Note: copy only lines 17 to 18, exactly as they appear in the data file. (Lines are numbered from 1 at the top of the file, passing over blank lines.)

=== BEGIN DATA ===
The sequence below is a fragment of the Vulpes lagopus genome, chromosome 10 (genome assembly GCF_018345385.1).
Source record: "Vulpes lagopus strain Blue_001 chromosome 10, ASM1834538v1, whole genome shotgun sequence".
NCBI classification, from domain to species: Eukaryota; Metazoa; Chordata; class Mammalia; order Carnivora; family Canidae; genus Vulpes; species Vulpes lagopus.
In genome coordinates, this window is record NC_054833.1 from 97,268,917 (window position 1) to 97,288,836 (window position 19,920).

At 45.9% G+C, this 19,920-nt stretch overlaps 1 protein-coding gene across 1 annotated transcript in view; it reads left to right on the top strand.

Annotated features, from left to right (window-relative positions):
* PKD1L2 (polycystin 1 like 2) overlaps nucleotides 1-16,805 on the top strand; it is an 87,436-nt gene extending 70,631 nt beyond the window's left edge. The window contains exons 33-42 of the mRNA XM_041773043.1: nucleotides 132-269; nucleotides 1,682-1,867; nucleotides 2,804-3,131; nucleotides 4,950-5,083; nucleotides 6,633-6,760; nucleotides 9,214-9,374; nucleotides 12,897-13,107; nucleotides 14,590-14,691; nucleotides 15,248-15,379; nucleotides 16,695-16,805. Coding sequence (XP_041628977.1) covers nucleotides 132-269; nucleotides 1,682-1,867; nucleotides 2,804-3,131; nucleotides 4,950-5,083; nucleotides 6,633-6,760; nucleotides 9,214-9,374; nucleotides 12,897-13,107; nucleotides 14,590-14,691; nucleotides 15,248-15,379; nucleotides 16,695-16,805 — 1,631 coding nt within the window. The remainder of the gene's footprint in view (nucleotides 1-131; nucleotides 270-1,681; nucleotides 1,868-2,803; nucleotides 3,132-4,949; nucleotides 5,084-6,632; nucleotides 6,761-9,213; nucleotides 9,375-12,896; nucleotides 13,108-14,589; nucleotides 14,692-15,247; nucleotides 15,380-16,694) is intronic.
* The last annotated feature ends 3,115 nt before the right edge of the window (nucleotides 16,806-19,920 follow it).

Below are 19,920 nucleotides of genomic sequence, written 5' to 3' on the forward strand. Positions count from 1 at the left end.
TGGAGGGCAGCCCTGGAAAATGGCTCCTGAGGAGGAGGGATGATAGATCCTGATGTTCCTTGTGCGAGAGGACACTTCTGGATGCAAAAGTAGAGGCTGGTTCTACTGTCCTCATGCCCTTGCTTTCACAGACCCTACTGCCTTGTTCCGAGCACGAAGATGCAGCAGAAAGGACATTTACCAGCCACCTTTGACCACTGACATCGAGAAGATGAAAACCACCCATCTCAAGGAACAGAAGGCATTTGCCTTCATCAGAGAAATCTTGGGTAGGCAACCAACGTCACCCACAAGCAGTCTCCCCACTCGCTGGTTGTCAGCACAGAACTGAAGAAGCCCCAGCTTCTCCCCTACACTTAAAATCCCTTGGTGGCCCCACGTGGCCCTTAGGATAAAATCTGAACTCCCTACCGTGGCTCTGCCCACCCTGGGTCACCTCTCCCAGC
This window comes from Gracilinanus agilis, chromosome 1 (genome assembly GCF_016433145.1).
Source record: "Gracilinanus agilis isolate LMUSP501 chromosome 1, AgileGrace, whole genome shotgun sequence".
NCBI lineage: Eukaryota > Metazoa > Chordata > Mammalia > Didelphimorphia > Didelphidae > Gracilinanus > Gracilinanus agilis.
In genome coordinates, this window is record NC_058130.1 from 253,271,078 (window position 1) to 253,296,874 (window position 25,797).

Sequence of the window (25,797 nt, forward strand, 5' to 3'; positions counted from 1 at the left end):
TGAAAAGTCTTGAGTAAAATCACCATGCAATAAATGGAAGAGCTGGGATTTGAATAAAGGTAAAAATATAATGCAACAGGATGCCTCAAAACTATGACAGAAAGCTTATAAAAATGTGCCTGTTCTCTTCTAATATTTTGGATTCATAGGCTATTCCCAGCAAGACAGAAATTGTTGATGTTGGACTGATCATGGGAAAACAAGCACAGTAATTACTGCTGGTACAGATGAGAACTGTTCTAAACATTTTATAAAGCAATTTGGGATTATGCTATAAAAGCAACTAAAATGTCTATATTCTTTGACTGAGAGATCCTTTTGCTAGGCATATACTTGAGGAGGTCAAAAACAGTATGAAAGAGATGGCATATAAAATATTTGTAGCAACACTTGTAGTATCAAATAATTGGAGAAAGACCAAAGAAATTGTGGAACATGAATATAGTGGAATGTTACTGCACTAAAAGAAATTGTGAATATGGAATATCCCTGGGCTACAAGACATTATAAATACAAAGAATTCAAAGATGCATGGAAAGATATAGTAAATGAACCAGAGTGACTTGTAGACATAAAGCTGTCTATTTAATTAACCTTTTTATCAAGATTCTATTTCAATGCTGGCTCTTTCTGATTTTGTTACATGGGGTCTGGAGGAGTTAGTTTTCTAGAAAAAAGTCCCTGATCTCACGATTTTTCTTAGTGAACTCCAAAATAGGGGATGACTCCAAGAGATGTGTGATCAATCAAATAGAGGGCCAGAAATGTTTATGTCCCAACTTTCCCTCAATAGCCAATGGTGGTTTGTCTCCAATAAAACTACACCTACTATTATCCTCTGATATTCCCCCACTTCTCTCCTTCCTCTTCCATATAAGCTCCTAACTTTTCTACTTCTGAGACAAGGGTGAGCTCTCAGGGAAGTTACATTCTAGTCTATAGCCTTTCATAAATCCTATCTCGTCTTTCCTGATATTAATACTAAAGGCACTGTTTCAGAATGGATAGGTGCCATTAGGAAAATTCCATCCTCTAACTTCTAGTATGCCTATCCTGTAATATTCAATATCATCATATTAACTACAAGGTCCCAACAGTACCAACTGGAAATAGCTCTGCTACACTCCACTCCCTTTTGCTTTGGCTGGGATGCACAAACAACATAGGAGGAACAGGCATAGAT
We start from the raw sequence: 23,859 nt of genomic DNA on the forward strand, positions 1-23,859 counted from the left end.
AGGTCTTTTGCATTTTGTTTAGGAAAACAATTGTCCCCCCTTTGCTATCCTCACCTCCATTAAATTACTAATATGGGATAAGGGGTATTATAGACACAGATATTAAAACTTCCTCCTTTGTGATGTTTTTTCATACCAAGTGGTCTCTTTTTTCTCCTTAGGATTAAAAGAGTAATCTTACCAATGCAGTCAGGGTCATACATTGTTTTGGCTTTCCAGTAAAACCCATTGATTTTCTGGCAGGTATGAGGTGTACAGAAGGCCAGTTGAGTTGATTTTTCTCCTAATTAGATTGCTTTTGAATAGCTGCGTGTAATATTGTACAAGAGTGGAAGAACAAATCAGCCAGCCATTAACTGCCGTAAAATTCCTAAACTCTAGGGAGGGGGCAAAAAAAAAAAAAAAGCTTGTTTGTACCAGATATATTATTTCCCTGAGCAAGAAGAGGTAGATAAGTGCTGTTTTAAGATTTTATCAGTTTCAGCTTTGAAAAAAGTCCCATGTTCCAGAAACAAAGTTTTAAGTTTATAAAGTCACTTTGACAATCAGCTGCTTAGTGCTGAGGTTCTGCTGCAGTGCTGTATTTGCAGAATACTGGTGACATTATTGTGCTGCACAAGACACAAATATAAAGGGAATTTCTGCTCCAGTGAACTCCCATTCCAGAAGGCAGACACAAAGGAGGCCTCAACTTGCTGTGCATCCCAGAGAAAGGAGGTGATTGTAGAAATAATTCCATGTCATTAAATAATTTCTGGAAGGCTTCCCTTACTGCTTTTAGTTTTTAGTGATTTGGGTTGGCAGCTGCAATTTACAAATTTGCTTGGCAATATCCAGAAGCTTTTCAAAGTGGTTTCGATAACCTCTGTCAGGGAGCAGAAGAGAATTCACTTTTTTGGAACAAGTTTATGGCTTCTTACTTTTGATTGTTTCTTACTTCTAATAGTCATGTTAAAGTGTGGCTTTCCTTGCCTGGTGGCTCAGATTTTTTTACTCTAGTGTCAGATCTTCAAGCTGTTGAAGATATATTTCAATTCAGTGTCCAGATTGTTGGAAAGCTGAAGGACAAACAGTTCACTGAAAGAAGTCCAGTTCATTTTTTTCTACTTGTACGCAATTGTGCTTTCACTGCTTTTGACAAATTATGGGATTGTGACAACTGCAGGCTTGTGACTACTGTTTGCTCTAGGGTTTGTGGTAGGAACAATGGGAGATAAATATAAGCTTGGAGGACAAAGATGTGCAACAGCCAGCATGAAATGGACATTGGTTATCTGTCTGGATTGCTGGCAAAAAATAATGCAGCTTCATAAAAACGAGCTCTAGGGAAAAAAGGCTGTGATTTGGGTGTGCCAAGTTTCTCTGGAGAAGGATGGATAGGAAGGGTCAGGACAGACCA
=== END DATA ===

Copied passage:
We start from the raw sequence: 23,859 nt of genomic DNA on the forward strand, positions 1-23,859 counted from the left end.
AGGTCTTTTGCATTTTGTTTAGGAAAACAATTGTCCCCCCTTTGCTATCCTCACCTCCATTAAATTACTAATATGGGATAAGGGGTATTATAGACACAGATATTAAAACTTCCTCCTTTGTGATGTTTTTTCATACCAAGTGGTCTCTTTTTTCTCCTTAGGATTAAAAGAGTAATCTTACCAATGCAGTCAGGGTCATACATTGTTTTGGCTTTCCAGTAAAACCCATTGATTTTCTGGCAGGTATGAGGTGTACAGAAGGCCAGTTGAGTTGATTTTTCTCCTAATTAGATTGCTTTTGAATAGCTGCGTGTAATATTGTACAAGAGTGGAAGAACAAATCAGCCAGCCATTAACTGCCGTAAAATTCCTAAACTCTAGGGAGGGGGCAAAAAAAAAAAAAAAGCTTGTTTGTACCAGATATATTATTTCCCTGAGCAAGAAGAGGTAGATAAGTGCTGTTTTAAGATTTTATCAGTTTCAGCTTTGAAAAAAGTCCCATGTTCCAGAAACAAAGTTTTAAGTTTATAAAGTCACTTTGACAATCAGCTGCTTAGTGCTGAGGTTCTGCTGCAGTGCTGTATTTGCAGAATACTGGTGACATTATTGTGCTGCACAAGACACAAATATAAAGGGAATTTCTGCTCCAGTGAACTCCCATTCCAGAAGGCAGACACAAAGGAGGCCTCAACTTGCTGTGCATCCCAGAGAAAGGAGGTGATTGTAGAAATAATTCCATGTCATTAAATAATTTCTGGAAGGCTTCCCTTACTGCTTTTAGTTTTTAGTGATTTGGGTTGGCAGCTGCAATTTACAAATTTGCTTGGCAATATCCAGAAGCTTTTCAAAGTGGTTTCGATAACCTCTGTCAGGGAGCAGAAGAGAATTCACTTTTTTGGAACAAGTTTATGGCTTCTTACTTTTGATTGTTTCTTACTTCTAATAGTCATGTTAAAGTGTGGCTTTCCTTGCCTGGTGGCTCAGATTTTTTTACTCTAGTGTCAGATCTTCAAGCTGTTGAAGATATATTTCAATTCAGTGTCCAGATTGTTGGAAAGCTGAAGGACAAACAGTTCACTGAAAGAAGTCCAGTTCATTTTTTTCTACTTGTACGCAATTGTGCTTTCACTGCTTTTGACAAATTATGGGATTGTGACAACTGCAGGCTTGTGACTACTGTTTGCTCTAGGGTTTGTGGTAGGAACAATGGGAGATAAATATAAGCTTGGAGGACAAAGATGTGCAACAGCCAGCATGAAATGGACATTGGTTATCTGTCTGGATTGCTGGCAAAAAATAATGCAGCTTCATAAAAACGAGCTCTAGGGAAAAAAGGCTGTGATTTGGGTGTGCCAAGTTTCTCTGGAGAAGGATGGATAGGAAGGGTCAGGACAGACCA